Katarina Pejovic

Katarina Pejovic

Lecture & Workshop Host

LECTURE: Not Even Elijah Can Strike My Nettle-Crown!: Traditions of Herbal Magic with Saints in the Serbian Orthodox Folk Context

The Balkan Peninsula is home to a remarkably rich, diverse, and well-preserved lineage of folk magics, beliefs, and traditions. Arising out of myriad cultural and historical influences, including Hellenic, Roman, Thracian, Illyrian, Slavic, and Ottoman-Turkish, the traditions of witchcraft, sorcery, folk magic—and naturally, herbalism—throughout this mountainous region have continued to endure across the centuries, adapting to newer religious frameworks and symbolic worldviews while ever-retaining their original principles and forms.

This lecture will explore a sampling of some of these traditions, specifically those in the Serbian Orthodox folk context. Drawing on anthropological and ethnological scholarship never before translated in English, as well as intimate oral lore and knowledge gained through a lifelong study of Serbian folk magic and mentorship, the presentation will explore ways in which Eastern Orthodox saint veneration and practical herbal cunning come together: from rituals for protection, fortune, love, and good weather, to folk necromantic expressions of saintly intercession for the dying and dead. Where there are the beloved tears of the saints, there are the burgeoning seeds of their herbal allies. We will consider a number of saints in their folk magical applications, as well as the herbs they are most associated with, oral charms for their conjuration, folklore surrounding their supplication and careful, assiduous approach, and the cult of the divine trees that link Slavic gods, Christian saints, and green familiars all upon the same great axis of ancestral memory.

WORKSHOP: In The Burning Hands of Saint Friday: A Communal Feast to Paraskeva of the Balkans, Weaver of Fate and Mother of the Forest
3 HOUR INTENSIVE– space is limited to 15 participants

After the Theotokos, there is perhaps no holier woman or more beloved female saint in the Balkans than Paraskeva, affectionately known as St. Petka (Saint Friday) across the peninsula. A healer and ascetic in life, she is deeply respected and regarded as the premier women’s saint and protector, being a patron of embroiders, spinners, weavers, marriage, the house, and family. Her fame in the Orthodox Church, however, is matched only by the vast proliferation of her presence in Balkan folk magic. A mask for the Suđenice (Three Fates), the Slavic goddess Petka or Živa, and pan-Balkan and Mediterranean figures like the Šumska Majka (Forest Mother), Mokoš, Demeter, Cybele, and Hekate—she seamlessly connects old Slavic, Thracian, Illyrian, Hellenic, and Roman threads with her dexterous and capable loom. On Friday new moon nights, and during the “Unbaptized Days” between Eastern Orthodox Christmas and Epiphany, her name is invoked with the greatest trepidation and fear, for it is under these temporal shadows that she becomes recognized in her “demonic” guise, slaughtering children and disobedient women, and preying on even other sorcerers and witches as food and materia in league with the likes of Baba Yaga and Baba Roga.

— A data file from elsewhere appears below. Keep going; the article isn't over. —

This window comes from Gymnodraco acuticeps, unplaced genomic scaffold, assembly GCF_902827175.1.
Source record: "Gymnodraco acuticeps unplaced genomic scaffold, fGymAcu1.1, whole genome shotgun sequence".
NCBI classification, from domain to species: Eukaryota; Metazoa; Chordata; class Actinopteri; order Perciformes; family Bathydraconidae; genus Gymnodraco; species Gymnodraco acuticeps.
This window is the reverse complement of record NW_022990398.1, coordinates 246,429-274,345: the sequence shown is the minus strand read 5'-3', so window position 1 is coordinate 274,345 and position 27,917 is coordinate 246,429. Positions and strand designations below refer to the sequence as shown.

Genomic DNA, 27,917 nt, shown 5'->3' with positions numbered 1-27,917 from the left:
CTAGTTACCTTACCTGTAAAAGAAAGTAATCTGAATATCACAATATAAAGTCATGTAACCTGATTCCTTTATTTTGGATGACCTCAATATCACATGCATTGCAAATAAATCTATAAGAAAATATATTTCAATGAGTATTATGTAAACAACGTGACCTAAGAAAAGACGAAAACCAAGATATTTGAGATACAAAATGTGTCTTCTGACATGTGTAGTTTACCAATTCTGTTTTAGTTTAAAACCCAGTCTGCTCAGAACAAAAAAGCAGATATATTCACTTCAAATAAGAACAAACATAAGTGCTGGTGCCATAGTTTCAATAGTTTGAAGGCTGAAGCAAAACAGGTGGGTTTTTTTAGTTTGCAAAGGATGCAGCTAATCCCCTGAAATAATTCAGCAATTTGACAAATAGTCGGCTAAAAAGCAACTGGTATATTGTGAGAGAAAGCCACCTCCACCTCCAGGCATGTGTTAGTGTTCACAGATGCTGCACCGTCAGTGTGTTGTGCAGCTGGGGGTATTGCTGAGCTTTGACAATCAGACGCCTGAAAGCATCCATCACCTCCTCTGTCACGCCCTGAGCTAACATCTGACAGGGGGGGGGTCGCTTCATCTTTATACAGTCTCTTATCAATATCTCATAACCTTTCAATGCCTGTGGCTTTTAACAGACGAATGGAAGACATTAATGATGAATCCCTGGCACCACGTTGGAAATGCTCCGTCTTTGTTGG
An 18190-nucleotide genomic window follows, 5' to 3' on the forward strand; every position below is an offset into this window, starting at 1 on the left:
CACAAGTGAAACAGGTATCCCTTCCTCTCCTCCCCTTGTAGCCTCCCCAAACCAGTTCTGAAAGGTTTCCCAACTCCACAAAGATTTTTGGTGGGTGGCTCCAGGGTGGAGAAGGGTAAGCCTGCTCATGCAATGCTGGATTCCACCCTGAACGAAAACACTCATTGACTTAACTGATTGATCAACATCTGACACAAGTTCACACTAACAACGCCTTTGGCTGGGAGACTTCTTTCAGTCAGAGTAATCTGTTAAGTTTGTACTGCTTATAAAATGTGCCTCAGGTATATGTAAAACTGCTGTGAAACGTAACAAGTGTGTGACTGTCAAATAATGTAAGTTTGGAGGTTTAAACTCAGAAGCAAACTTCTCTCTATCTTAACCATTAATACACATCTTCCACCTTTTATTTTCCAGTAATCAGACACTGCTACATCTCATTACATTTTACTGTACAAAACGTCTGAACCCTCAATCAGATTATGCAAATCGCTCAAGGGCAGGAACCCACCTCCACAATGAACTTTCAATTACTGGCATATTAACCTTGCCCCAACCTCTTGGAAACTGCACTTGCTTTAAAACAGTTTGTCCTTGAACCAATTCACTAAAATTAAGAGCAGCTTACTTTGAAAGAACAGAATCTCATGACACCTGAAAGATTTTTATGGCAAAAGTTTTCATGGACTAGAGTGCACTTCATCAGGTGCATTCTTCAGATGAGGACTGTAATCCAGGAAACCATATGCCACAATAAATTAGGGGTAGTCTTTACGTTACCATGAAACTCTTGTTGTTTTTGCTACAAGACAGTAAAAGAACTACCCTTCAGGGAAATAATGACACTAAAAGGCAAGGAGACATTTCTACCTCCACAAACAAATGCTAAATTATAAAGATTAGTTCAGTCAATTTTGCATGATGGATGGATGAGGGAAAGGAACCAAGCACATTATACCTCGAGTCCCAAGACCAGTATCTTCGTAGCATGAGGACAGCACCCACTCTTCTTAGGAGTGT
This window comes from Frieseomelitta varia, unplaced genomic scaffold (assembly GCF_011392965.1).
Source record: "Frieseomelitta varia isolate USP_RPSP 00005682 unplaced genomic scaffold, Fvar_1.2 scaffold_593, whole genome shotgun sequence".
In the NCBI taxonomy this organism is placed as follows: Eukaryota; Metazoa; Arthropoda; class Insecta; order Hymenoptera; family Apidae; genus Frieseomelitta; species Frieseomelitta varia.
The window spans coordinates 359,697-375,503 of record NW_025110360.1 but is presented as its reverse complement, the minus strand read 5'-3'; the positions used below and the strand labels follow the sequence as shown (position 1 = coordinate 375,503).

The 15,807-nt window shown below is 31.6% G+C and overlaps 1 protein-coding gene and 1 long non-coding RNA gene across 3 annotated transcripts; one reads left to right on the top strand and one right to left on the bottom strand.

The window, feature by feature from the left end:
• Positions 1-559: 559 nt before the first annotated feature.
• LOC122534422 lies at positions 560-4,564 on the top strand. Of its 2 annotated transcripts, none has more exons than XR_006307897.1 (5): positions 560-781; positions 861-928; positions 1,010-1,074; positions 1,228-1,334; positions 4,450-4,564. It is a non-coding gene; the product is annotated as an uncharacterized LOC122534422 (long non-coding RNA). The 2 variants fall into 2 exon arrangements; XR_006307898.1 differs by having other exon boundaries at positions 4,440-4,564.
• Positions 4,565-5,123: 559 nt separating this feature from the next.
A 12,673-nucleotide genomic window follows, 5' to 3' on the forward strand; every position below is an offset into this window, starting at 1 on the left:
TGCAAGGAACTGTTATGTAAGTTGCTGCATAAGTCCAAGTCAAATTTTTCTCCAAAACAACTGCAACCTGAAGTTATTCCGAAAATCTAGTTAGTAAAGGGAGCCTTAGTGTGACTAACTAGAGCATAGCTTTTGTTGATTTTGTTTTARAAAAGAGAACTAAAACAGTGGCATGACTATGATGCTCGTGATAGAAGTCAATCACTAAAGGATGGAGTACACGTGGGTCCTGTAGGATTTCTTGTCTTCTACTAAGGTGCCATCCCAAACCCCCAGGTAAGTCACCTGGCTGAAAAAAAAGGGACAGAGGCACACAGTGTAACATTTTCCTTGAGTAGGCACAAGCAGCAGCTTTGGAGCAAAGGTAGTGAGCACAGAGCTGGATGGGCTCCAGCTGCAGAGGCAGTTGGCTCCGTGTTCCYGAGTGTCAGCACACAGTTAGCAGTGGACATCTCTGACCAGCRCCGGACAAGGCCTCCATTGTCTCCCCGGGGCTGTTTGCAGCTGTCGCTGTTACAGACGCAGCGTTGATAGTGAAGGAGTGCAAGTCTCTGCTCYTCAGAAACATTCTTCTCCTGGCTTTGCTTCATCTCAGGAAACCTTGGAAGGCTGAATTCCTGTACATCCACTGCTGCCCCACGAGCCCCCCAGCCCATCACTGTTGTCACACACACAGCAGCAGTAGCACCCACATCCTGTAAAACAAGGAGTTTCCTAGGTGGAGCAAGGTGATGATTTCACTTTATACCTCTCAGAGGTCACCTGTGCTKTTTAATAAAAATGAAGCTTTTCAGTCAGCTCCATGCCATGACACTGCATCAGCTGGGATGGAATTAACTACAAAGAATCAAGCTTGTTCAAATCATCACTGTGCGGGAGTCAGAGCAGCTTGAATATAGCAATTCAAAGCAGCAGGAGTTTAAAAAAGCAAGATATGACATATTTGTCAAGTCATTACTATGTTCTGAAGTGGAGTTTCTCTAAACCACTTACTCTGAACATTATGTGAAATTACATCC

While her Slava (Feast) in the Serbian Orthodox Calendar is celebrated on the 8th of August, for the purposes of this workshop, I will lead participants through a ritualized veneration of St. Petka in her guise as the Forest Mother, the foremost witch-mother of herbal cunning, borrowing greatly from Serbian Orthodox traditions of saint feasts. Having already explored some of the ritual importance of slavas as well as St. Petka herself in my lecture, here we will put much of what we have learned into practice: baking her bread, cooking her koljivo, performing a Balkan favomancy divination (known as “gledanje u pasulj”) to confirm omens, and consecrating a tree as the temporary “zapis” (inscription) on the property to receive Petka’s offerings. I will provide English translations of folk songs and prayers, assist participants in holding the communal feast, and finally close with the creation of protective charm bags that everyone will be invited to take home with them.

This workshop will borrow greatly from existing traditional practices surrounding the veneration of saint holidays, as well as from my own mentorship and training in Balkan folk magic. Ultimately, it is an adaptation born for the sake of this conference, allowing for modern syncretism when necessary, and delving deeply into traditional roots where possible. It is my hope to cultivate a greater awareness of this most holy and tremendous saint, with the deepest affection for her Christian context, as well as the folk and oral traditions of witchcraft and herbalism I have been raised and trained in.

$65 workshop add on fee
$10 materials fee
*Materials fees paid to presenter day of workshop.

BIO: Katarina Pejovic is a PhD candidate at the Department for the Study of Religion, University of Toronto. Her SSHRC-funded research examines the legends and grimoires of the sorcerer saint Cyprian of Antioch, with a special focus on his presence in Eastern Orthodox traditions in the Balkans and Mediterranean. In addition to her work on St. Cyprian, she writes on various topics including grimoire history, folk Christianity, Western occultism, and traditions of divination, witchcraft, and magic in Eastern Europe. Her lifelong passion for the unique folklore, sorcery, and spirits of the Balkans forms the roots of both her academic studies and personal praxis; watered by ancestral veneration, enflamed by Quimbanda and dragon-fire, and nourished with an endless curiosity of mystery.

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